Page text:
It's a big theme that, by un- happy coincidence, it shares with AT&T's current corporate advertising (see Review, 29 Oct) - that of life's too short. But - and this is either a masterstroke or a terrible mistake - Sekonda's expression of this poignant generality focuses on a very particular figure in 20th- century English cultural history, and on a very particular thought: John Betjeman saying that he regretted not having enough sex.
This very real and specific focus is unusual for a commercial. More unusual still is the use of the clip from the 1970s documentary where he says it.
Against a bright turquoise sky, we see Betjeman being wheelchaired around what looks like a West Country bay, a genial old bundle. It's an absolutely classic old-style television arts biography, and it's culturally and aesthetically a million miles away from the brand values we associate with shiny new Japanese watches, usually tuned to the display instincts of young men.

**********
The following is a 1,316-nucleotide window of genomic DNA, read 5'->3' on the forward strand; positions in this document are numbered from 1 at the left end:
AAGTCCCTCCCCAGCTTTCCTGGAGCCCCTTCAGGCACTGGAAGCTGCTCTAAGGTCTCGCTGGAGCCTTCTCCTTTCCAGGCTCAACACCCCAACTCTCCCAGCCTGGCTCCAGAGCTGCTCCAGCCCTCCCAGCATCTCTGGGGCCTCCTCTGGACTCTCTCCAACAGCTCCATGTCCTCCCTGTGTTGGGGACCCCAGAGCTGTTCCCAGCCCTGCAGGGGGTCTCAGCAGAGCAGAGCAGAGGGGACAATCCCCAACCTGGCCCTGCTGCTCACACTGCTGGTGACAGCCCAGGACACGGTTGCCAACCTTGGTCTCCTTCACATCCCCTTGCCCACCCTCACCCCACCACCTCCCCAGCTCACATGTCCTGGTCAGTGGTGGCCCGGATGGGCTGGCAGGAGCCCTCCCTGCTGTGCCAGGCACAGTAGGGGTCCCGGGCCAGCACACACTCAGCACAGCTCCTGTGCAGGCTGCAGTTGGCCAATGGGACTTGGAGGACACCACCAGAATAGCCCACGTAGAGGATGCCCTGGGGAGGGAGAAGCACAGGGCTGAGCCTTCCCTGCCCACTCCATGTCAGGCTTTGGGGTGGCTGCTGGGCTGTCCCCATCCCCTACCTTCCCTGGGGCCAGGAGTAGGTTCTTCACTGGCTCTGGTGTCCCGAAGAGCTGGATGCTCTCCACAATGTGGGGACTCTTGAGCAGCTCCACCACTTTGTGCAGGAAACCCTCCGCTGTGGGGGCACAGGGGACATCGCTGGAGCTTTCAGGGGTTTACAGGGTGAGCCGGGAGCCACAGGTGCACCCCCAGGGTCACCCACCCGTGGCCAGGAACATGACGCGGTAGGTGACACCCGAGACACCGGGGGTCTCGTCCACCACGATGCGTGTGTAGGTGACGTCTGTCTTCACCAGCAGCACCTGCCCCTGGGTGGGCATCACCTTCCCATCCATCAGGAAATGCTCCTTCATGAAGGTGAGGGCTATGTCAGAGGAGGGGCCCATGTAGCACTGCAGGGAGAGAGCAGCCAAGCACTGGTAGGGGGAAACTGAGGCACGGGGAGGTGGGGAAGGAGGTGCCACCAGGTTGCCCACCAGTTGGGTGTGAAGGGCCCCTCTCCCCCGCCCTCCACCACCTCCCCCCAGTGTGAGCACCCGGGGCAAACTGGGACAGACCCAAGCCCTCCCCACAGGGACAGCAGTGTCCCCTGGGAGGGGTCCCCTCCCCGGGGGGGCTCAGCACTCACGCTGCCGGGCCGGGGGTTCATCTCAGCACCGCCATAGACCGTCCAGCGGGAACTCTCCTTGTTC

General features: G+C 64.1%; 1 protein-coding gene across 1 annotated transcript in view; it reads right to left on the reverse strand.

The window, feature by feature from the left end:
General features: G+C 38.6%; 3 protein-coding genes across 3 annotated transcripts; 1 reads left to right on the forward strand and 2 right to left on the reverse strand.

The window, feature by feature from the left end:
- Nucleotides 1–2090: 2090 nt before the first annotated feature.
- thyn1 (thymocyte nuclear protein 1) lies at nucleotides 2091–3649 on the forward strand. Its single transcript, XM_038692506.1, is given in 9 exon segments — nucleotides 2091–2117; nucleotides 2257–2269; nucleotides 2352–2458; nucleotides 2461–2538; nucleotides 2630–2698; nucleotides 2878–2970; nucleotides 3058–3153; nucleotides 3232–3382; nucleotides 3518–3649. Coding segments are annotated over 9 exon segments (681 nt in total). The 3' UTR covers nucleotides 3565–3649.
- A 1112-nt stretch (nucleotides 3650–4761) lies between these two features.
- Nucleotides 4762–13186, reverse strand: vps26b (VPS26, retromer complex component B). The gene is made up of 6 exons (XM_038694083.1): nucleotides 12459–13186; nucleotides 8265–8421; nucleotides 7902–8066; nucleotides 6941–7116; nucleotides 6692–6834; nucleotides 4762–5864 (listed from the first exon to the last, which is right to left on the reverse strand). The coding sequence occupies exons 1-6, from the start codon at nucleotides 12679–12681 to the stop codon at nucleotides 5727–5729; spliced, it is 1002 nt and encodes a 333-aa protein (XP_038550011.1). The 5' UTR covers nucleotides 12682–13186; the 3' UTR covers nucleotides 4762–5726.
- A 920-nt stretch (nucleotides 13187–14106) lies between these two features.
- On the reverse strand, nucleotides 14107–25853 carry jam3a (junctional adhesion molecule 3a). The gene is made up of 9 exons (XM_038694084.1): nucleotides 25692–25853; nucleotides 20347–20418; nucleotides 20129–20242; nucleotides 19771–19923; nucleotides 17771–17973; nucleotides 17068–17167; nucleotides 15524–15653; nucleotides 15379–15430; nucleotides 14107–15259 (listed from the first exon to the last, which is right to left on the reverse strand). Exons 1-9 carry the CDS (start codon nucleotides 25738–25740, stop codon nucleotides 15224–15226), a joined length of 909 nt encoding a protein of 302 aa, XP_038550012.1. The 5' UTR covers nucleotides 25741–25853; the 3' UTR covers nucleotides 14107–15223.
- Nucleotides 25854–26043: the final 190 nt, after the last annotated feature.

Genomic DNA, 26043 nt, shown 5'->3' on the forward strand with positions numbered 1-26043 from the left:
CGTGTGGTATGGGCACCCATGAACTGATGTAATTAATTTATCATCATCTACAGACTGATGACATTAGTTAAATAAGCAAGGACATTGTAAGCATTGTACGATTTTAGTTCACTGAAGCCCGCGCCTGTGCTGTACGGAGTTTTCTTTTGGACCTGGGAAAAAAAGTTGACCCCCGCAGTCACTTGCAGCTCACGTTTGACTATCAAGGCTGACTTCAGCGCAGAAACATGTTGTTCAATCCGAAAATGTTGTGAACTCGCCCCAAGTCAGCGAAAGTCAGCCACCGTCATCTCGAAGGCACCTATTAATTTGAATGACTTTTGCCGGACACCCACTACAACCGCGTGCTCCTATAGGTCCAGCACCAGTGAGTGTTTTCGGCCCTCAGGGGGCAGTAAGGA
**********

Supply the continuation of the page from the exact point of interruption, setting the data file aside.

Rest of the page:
But the final line - and the final frame - may give a clue to the strategy. "It doesn't have to be expensive," they say, and the last shot shows a rather handsome, plain, traditional enamel-faced watch - the kind you could style into a Ralph Lauren picture-shoot. No chronographs, no Rolex- derived flash. Are Sekonda going after a quality and restraint positioning? Are they aiming to be the serious-minded brand for people with grounded values? Are they aiming to be the watch for couth people who know who Betjeman was? Or did the copywriter just store away that wonderful remark, intending, whatever happened, to use it sooner or later?
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